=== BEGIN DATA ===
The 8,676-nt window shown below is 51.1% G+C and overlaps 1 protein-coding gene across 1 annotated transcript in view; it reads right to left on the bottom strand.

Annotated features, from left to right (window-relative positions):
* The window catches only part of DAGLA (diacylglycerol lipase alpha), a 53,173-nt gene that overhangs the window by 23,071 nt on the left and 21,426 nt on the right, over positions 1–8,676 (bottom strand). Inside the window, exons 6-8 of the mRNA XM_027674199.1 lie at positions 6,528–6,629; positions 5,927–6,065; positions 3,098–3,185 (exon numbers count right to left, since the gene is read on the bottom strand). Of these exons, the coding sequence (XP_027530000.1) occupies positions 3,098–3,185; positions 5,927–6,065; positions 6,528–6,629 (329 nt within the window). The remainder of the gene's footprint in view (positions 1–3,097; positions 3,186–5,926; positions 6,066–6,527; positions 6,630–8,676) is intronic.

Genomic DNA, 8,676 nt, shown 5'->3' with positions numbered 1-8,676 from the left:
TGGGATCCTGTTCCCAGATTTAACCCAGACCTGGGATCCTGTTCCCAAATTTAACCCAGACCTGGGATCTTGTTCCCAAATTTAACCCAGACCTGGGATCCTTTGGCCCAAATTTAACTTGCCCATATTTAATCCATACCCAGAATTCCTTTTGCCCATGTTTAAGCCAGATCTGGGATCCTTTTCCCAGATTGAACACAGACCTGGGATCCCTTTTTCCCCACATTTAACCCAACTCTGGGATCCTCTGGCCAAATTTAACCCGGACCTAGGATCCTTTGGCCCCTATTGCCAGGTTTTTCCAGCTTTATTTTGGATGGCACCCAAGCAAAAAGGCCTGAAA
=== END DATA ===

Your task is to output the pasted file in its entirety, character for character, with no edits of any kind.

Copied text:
The 8,676-nt window shown below is 51.1% G+C and overlaps 1 protein-coding gene across 1 annotated transcript in view; it reads right to left on the bottom strand.

Annotated features, from left to right (window-relative positions):
* The window catches only part of DAGLA (diacylglycerol lipase alpha), a 53,173-nt gene that overhangs the window by 23,071 nt on the left and 21,426 nt on the right, over positions 1–8,676 (bottom strand). Inside the window, exons 6-8 of the mRNA XM_027674199.1 lie at positions 6,528–6,629; positions 5,927–6,065; positions 3,098–3,185 (exon numbers count right to left, since the gene is read on the bottom strand). Of these exons, the coding sequence (XP_027530000.1) occupies positions 3,098–3,185; positions 5,927–6,065; positions 6,528–6,629 (329 nt within the window). The remainder of the gene's footprint in view (positions 1–3,097; positions 3,186–5,926; positions 6,066–6,527; positions 6,630–8,676) is intronic.

Genomic DNA, 8,676 nt, shown 5'->3' with positions numbered 1-8,676 from the left:
TGGGATCCTGTTCCCAGATTTAACCCAGACCTGGGATCCTGTTCCCAAATTTAACCCAGACCTGGGATCTTGTTCCCAAATTTAACCCAGACCTGGGATCCTTTGGCCCAAATTTAACTTGCCCATATTTAATCCATACCCAGAATTCCTTTTGCCCATGTTTAAGCCAGATCTGGGATCCTTTTCCCAGATTGAACACAGACCTGGGATCCCTTTTTCCCCACATTTAACCCAACTCTGGGATCCTCTGGCCAAATTTAACCCGGACCTAGGATCCTTTGGCCCCTATTGCCAGGTTTTTCCAGCTTTATTTTGGATGGCACCCAAGCAAAAAGGCCTGAAA